Albuquerque, New Mexico
June 24, 2001
June 24, 2001
June 27, 2001
6.86.1 - 6.86.10
A Promising Model for Integrating Design in Undergraduate Engineering Curriculum Bijan Sepahpour and Norman L. Asper The College of New Jersey
A model for incorporation of a comprehensive design experience into a typical four-year undergraduate engineering curriculum is proposed. This model will provide an evolutionary process through which the students would gain the necessary know-how and a high level of confidence for challenging real world problems. The model has been utilized for the past five years at the College of New Jersey. The success rate of this approach is measured by the performance and creativity level of the two generations of students/graduates who experienced the new environment with both the students/graduates of prior years and students/graduates of other institutions. The foundation of the proposed model is laid in the first semester of the freshman year by introduction of a formal course in fundamentals of engineering design and reinforced in the second semester by a course that brings the elements of liberal arts and humanities into perspective. In the remaining three years of the curriculum, design projects and exercises are strategically incorporated all through the engineering courses - targeting the full spectrum of design parameters. Included in these parameters are “Safety, Manufacturability, Cost Effectiveness, Ergonomics, Analytical and Numerical Optimization, use of Commercial Software, Social, Economic and Environmental Factors, Group Dynamics, Project Management and Global Competition.” In the senior year, the required 2-semester Senior Design Project will challenge the students to fully implement the culminating experience they have gained through the above process.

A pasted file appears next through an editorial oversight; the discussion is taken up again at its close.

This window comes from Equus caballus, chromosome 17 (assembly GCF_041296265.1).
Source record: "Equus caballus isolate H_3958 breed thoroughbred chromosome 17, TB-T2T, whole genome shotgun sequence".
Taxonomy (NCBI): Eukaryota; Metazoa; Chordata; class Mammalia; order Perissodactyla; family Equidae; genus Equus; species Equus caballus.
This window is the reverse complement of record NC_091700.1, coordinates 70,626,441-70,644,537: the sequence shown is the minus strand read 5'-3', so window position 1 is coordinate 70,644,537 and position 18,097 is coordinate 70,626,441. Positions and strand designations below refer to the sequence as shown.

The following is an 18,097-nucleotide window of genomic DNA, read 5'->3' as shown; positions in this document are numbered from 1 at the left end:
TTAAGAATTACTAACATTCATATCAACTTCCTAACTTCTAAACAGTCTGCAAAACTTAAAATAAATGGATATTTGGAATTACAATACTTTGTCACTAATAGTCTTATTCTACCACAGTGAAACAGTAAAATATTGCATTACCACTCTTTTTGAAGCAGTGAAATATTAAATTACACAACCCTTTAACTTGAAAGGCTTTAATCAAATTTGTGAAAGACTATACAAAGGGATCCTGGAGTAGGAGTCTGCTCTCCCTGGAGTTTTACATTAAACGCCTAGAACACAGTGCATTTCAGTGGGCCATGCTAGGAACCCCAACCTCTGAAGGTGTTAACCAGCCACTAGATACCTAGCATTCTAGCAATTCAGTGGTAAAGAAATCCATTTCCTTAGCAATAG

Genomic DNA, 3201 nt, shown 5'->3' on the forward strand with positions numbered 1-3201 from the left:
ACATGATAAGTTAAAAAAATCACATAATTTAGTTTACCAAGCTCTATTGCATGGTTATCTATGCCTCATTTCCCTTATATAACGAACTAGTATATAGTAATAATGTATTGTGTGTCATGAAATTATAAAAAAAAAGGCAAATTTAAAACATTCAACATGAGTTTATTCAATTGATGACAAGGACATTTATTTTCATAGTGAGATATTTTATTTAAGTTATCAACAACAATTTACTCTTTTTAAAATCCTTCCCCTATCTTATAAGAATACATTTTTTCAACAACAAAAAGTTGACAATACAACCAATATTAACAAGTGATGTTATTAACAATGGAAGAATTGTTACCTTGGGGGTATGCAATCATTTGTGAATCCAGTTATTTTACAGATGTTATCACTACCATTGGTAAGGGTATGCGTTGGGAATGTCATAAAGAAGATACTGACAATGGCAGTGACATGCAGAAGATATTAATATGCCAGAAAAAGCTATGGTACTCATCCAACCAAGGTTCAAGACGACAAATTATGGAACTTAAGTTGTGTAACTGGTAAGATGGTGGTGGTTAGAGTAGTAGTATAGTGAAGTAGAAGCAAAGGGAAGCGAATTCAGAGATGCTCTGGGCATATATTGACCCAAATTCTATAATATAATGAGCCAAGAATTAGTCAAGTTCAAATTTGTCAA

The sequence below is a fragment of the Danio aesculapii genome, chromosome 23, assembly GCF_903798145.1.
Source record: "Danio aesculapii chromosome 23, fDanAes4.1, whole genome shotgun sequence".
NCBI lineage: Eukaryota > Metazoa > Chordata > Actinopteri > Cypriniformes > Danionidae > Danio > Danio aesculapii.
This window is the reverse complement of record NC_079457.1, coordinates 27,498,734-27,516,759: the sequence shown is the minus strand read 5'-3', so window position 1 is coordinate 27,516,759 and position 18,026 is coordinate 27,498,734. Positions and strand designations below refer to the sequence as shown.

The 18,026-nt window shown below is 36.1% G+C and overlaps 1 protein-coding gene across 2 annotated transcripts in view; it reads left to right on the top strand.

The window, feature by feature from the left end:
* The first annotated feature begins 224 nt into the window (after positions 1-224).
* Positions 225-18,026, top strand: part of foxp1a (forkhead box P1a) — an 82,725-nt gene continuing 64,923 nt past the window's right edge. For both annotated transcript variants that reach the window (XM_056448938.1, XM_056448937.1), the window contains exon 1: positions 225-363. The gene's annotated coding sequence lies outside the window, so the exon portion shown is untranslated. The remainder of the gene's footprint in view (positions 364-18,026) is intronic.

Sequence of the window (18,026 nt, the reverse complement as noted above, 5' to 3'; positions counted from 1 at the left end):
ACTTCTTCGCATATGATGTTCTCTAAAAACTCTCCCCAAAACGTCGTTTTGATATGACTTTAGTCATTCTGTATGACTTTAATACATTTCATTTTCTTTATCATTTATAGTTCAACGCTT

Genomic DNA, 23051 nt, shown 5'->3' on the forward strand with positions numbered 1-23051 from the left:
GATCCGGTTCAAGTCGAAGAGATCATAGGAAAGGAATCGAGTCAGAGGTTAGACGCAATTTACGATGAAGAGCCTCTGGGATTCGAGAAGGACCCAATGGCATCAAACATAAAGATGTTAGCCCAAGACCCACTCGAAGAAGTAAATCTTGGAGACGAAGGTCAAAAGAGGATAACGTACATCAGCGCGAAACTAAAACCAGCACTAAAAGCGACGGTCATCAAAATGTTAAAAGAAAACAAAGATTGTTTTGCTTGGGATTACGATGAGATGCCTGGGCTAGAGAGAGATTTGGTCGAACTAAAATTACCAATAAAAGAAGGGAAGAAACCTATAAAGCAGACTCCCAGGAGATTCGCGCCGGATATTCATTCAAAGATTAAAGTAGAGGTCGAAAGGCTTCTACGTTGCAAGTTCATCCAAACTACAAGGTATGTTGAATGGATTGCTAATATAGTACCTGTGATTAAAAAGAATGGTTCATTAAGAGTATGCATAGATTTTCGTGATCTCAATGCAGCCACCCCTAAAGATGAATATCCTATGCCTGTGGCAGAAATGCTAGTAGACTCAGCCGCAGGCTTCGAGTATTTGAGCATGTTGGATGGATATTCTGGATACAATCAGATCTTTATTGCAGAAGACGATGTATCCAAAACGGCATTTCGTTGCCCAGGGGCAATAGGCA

I - INTRODUCTION
Engineering education is constantly evolving to meet the changing needs of students. As one would expect, many of these changes are initiated and paced by the radical advances in technology. In addition however, engineering education must also consider those subtle changes occurring in the social system, the changes in the needs and wants of the “end user” (consumer), and the changing needs and desires of the engineering professionals. All of these variables place fundamental constraints on the continued development of the engineering education program, and specifically on the engineering design element.
In the past, students graduating from traditional engineering programs were generally well founded in math and physics, and possessed reasonable procedural engineering analysis skills. They had been exposed to some liberal arts, and may have had some teamwork experiences in some type of engineering capstone design course. The educational process however was fundamentally directed at using the student’s mind as a “storage facility”. The resulting problem
Proceedings of the 2001 American Society for Engineering Education Annual Conference & Exposition Copyright © 2001, American Society for Engineering Education
Asper, N., & Sepahpour, B. (2001, June), A Promising Model For Integrating Design In Undergraduate Engineering Curriculum Paper presented at 2001 Annual Conference, Albuquerque, New Mexico. 10.18260/1-2--9692
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